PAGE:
Sue Cook, Rochelle Mellows, Prue Hughes and Lake Macquarie Mayor Kay Fraser outside CALM in Toronto.

Lake Macquarie City Council will channel $100,000 into local community groups to help drive the city’s economic and social recovery from COVID-19.

Individual COVID-19 Community Funding Program grants ranging from $800 to $5,000 have been awarded to a total 28 community groups, clubs and other organisations.

Community Activities Lake Macquarie (CALM) is among the recipients.

The organisation provides programs, services and an effective voice to empower children, families and young people to flourish within their community.

It will use its $5,000 grant to offer food vouchers and prepaid data to families who experienced financial strain as a result of COVID-19.

CALM’s Manager of People and Purpose, Prue Hughes, recognised the importance of supporting the community during the pandemic.

“We greatly appreciate the funding provided by council and it will allow us to provide greater support to the community,” she said.

“It will help us supply much-needed essentials to families, such as food vouchers and prepaid mobile and internet data, to lessen the financial burden of COVID-19.”

Other projects funded under the grants range from counselling at Swansea Community Cottage for people dealing with COVID-19-related anxiety; the purchasing of laptops to deliver classes to seniors isolated by COVID-19 by Eastlakes U3A; and the installation of hand sanitising and sneeze guards at Cameron Park Community Centre.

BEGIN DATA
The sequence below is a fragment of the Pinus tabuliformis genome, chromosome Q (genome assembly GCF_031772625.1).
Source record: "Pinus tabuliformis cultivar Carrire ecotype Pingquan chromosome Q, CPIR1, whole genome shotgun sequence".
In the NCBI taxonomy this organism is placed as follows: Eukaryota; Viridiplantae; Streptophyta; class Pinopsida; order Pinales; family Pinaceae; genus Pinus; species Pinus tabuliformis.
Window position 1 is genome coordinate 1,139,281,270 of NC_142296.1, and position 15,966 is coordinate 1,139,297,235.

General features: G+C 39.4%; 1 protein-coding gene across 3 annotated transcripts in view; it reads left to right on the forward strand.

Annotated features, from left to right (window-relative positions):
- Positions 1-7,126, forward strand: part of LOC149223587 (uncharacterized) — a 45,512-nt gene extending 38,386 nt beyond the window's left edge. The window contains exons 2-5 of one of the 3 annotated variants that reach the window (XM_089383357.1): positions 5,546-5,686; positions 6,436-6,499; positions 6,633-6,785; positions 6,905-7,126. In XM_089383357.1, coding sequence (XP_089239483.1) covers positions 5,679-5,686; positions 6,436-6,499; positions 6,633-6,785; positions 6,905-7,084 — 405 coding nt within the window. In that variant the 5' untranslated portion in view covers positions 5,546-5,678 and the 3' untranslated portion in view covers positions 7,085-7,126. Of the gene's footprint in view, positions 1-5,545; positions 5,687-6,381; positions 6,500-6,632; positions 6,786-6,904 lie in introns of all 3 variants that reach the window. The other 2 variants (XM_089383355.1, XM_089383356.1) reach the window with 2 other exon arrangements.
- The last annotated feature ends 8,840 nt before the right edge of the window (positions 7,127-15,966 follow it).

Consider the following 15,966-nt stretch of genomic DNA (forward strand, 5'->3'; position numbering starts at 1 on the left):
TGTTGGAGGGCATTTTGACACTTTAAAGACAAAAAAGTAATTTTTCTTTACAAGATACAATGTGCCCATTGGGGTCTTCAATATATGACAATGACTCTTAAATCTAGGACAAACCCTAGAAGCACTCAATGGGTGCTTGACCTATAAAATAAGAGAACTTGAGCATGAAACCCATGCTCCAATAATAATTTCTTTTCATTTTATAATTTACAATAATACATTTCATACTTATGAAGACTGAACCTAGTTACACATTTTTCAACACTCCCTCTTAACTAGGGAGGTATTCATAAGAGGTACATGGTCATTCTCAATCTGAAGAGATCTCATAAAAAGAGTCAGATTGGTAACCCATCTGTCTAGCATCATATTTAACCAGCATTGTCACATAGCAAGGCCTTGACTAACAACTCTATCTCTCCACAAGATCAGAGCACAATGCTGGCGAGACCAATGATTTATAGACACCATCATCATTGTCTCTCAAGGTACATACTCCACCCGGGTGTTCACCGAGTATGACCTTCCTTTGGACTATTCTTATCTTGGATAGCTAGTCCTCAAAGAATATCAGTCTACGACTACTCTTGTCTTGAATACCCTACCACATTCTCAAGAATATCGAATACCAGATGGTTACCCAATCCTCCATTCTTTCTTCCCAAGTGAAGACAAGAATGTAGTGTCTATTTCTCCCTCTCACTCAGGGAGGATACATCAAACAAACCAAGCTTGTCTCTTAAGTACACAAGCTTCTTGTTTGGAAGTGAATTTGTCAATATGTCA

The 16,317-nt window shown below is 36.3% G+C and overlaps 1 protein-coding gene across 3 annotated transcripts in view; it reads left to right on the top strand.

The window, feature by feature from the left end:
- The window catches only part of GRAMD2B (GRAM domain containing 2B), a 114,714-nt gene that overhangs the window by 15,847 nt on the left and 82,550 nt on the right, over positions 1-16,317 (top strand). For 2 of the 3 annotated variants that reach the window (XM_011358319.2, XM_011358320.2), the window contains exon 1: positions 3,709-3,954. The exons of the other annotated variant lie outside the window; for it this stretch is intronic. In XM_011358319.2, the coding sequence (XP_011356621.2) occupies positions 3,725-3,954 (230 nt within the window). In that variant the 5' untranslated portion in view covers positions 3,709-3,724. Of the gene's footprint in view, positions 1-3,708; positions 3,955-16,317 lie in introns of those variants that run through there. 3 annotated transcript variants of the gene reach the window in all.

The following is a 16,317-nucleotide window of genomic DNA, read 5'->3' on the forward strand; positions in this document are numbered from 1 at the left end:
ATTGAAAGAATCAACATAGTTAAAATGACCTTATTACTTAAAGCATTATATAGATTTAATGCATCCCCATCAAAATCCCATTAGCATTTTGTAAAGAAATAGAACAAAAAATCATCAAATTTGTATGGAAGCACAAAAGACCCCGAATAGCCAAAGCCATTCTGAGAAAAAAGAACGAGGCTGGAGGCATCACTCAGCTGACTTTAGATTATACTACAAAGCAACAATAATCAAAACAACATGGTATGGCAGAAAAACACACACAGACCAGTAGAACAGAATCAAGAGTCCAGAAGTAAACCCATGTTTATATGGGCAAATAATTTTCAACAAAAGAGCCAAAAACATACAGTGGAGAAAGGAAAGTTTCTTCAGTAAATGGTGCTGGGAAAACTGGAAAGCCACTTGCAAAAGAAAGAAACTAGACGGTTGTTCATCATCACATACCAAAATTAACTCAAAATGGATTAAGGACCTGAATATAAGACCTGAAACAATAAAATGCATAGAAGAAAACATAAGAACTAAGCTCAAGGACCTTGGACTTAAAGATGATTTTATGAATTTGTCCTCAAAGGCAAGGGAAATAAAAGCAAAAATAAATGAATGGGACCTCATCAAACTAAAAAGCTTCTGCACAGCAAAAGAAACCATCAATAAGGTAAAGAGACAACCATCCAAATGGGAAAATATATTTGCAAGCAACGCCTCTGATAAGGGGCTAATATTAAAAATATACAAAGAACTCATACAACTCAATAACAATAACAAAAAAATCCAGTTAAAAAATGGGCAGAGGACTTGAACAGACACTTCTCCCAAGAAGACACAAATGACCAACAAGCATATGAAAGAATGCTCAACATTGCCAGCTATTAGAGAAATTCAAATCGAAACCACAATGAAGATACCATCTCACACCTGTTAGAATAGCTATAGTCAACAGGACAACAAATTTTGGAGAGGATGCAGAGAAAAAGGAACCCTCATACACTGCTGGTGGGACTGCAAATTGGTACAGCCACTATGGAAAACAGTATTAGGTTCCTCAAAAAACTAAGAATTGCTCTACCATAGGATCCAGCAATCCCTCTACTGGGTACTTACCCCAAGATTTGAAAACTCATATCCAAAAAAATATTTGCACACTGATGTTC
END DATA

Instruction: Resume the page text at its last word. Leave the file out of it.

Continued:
Lake Macquarie City Council’s Manager of Community Partnerships, Andrew Bryant, said the diversity of projects demonstrated the broad range of needs throughout the community in the wake of the pandemic.

The council received 55 applications for funding when it called for expressions of interest earlier this year.

Each was assessed to ensure the proposed activity or project was in response to increased pressures from COVID-19; met the needs of Lake Macquarie’s most vulnerable; delivered ongoing benefits; and was delivered within a set timeframe.

“The entire process was expedited to deliver financial support as quickly as possible during this challenging period,” Mr Bryant said.

The list of community groups to receive funding under the program included the 1st Swansea Scout Group (The Scout Association of Australia NSW Branch – $2,500); Baptist Care, Windale ($5,000); Belmont Community Centre ($5,000); Belmont Community Child Care Centre ($5,000); Blackalls Park Preschool ($1,726); Catholic Care Social Services Hunter-Manning ($2,500); and Dress for Success ($5,000).

Eastlakes U3A Inc, Home-Start National Inc, JobQuest – Penrith Skills for Jobs, Newcastle Meals on Wheels, Nova for Women and Children, Southlake Community Services, and Variety – the Children’s Charity NSW/ACT also received $5,000 each.

The remaining groups were Families Supporting Families Inc ($800), Gateway Care at Pelican ($4,750), Lifeline Direct ($1,800), Lions Club of Warners Bay ($900), Redhead Bowling Club Co-op ($1,702 and $2,475), Scout Association of Australia 1st Warners Bay Group ($3,990), Southlake Marketplace ($3,110), Sugar Valley Neighbourhood Centre ($4,985), Swansea Community Cottage ($3,360), The Canopy Incorporated ($2,585), Uniting Preschool Caves Beach ($1,780), and Wangi Peter Pan Preschool ($1,000).

Eleebana Shores Retirement
Eleebana Shores Retirement